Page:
Internal Capture of clock in FPGA

Hi @ all,

I am trying to use the Quartus SignalTap Analyzer.

Maybe someone can help me with my problem:

In the current state of my design test I have programmed my device. The receiving logic does not run yet because there is no incoming data traffic yet so that no IDLE-->Low transition is recognized. (Start of packet).

And yet I would like to know whether the PLL does generate the clocks correctly (PLL inclock:30MHz outclocks: c0 48MHz c1 : 90MHz, e0: 90MHz (external use)

Because of the fine package and the used board layers it is almost impossible to measure the clocks externally with an oszilloscope.

So the question is how to make the clocks visible with the SignalTap Analyzer. As I read in the application note it is said that clocks cannot be monitored.

But I cannot imagine that such a basic condition for a synchronous design cannot be captured.

What possibilities do I have ?

Thank you for your help.

Kind regards


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ALuPin a écrit: [...]

Hello The simple problem is that SignalTap uses on of these clocks to sample the data it monitors. You can't use a clock to sample itself, it stands to reason. The only way you can get around this is to generate a higher frequency clock to monitor your clocks but you may encounter performance problems because this clock will be quite fast.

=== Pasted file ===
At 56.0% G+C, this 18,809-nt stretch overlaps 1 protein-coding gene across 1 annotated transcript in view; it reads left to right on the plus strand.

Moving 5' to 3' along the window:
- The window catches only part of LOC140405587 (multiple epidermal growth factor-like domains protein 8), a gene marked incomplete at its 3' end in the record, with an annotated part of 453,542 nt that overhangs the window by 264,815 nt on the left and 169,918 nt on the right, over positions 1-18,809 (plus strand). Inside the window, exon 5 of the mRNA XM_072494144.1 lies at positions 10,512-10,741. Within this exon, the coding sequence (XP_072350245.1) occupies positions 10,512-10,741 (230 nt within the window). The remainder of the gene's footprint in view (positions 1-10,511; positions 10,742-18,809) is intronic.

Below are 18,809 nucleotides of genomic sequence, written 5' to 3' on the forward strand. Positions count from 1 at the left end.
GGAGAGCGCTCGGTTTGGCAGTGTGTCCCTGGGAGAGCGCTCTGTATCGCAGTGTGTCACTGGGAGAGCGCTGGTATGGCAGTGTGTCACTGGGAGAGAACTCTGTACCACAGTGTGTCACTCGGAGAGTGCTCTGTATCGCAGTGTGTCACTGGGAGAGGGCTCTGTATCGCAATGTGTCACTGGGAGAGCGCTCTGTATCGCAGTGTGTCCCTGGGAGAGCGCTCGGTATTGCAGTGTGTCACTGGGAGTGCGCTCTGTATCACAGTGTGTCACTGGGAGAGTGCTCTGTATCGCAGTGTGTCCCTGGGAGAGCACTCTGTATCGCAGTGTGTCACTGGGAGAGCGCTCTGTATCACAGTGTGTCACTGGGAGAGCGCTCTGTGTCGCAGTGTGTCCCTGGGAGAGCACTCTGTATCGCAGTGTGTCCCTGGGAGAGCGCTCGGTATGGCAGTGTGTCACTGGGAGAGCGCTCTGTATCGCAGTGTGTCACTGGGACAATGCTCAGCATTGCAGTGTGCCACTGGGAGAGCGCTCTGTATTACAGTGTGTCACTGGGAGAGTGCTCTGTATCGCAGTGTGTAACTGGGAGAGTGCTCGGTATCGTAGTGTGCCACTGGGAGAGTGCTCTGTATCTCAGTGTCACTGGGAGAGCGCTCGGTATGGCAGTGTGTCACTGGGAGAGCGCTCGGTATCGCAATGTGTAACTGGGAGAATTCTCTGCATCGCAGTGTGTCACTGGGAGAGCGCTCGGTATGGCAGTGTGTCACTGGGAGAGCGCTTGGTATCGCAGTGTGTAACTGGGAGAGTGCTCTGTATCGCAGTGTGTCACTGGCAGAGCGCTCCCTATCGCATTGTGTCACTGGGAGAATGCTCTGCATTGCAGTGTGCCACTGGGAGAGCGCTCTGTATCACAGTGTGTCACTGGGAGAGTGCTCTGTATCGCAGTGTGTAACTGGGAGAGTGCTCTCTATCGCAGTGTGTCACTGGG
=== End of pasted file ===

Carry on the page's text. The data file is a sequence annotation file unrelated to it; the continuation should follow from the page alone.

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Reply to
Nicolas Matringe

I'm assuming there is some pin on your FPGA that you can get a scope on. How about patching your design to connect a FF to that pin and toggle the FF. That will give you a square wave that is half the frequency of your clock.

That's not good enough if you need to verify duty cycle and/or jitter in your real design, but it should give you a quick sanity check.

When doing the board layout, I always try to bring out a few spare pins to test points. Just for hacks like this.

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Reply to
Hal Murray

Simple! If you just need to be sure that the clocks are working, put a simple module in your FPGA that divides the clock by say, 16, and monitor it using the SignalTap! You won't know the duty cycle, but for that you really need to use an osciloscope!

Reply to
Arash Salarian

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